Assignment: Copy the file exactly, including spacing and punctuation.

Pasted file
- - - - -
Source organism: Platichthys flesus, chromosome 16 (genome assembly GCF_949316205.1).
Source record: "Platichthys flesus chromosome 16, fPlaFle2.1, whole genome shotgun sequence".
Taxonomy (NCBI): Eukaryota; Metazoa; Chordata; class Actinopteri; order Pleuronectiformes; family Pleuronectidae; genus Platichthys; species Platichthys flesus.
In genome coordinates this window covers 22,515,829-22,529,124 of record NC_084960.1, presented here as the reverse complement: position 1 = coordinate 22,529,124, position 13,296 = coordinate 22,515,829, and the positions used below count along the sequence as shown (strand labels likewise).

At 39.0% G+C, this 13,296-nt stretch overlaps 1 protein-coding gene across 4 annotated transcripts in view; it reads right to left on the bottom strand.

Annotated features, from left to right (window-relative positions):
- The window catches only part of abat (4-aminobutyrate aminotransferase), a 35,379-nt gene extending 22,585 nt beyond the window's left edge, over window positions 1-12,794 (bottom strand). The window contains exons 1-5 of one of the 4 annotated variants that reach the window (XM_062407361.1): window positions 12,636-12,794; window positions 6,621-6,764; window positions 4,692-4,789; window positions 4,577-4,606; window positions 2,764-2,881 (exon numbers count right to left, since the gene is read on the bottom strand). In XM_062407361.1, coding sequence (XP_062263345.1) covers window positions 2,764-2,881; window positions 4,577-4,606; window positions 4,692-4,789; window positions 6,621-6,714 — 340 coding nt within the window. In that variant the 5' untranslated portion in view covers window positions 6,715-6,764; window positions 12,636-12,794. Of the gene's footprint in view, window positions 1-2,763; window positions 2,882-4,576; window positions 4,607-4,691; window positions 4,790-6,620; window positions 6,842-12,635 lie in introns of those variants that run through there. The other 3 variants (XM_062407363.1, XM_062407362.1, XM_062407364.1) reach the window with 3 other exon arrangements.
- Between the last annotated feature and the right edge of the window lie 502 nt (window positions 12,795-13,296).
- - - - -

Source organism: Platichthys flesus, chromosome 16 (genome assembly GCF_949316205.1).
Source record: "Platichthys flesus chromosome 16, fPlaFle2.1, whole genome shotgun sequence".
Taxonomy (NCBI): Eukaryota; Metazoa; Chordata; class Actinopteri; order Pleuronectiformes; family Pleuronectidae; genus Platichthys; species Platichthys flesus.
In genome coordinates this window covers 22,515,829-22,529,124 of record NC_084960.1, presented here as the reverse complement: position 1 = coordinate 22,529,124, position 13,296 = coordinate 22,515,829, and the positions used below count along the sequence as shown (strand labels likewise).

At 39.0% G+C, this 13,296-nt stretch overlaps 1 protein-coding gene across 4 annotated transcripts in view; it reads right to left on the bottom strand.

Annotated features, from left to right (window-relative positions):
- The window catches only part of abat (4-aminobutyrate aminotransferase), a 35,379-nt gene extending 22,585 nt beyond the window's left edge, over window positions 1-12,794 (bottom strand). The window contains exons 1-5 of one of the 4 annotated variants that reach the window (XM_062407361.1): window positions 12,636-12,794; window positions 6,621-6,764; window positions 4,692-4,789; window positions 4,577-4,606; window positions 2,764-2,881 (exon numbers count right to left, since the gene is read on the bottom strand). In XM_062407361.1, coding sequence (XP_062263345.1) covers window positions 2,764-2,881; window positions 4,577-4,606; window positions 4,692-4,789; window positions 6,621-6,714 — 340 coding nt within the window. In that variant the 5' untranslated portion in view covers window positions 6,715-6,764; window positions 12,636-12,794. Of the gene's footprint in view, window positions 1-2,763; window positions 2,882-4,576; window positions 4,607-4,691; window positions 4,790-6,620; window positions 6,842-12,635 lie in introns of those variants that run through there. The other 3 variants (XM_062407363.1, XM_062407362.1, XM_062407364.1) reach the window with 3 other exon arrangements.
- Between the last annotated feature and the right edge of the window lie 502 nt (window positions 12,795-13,296).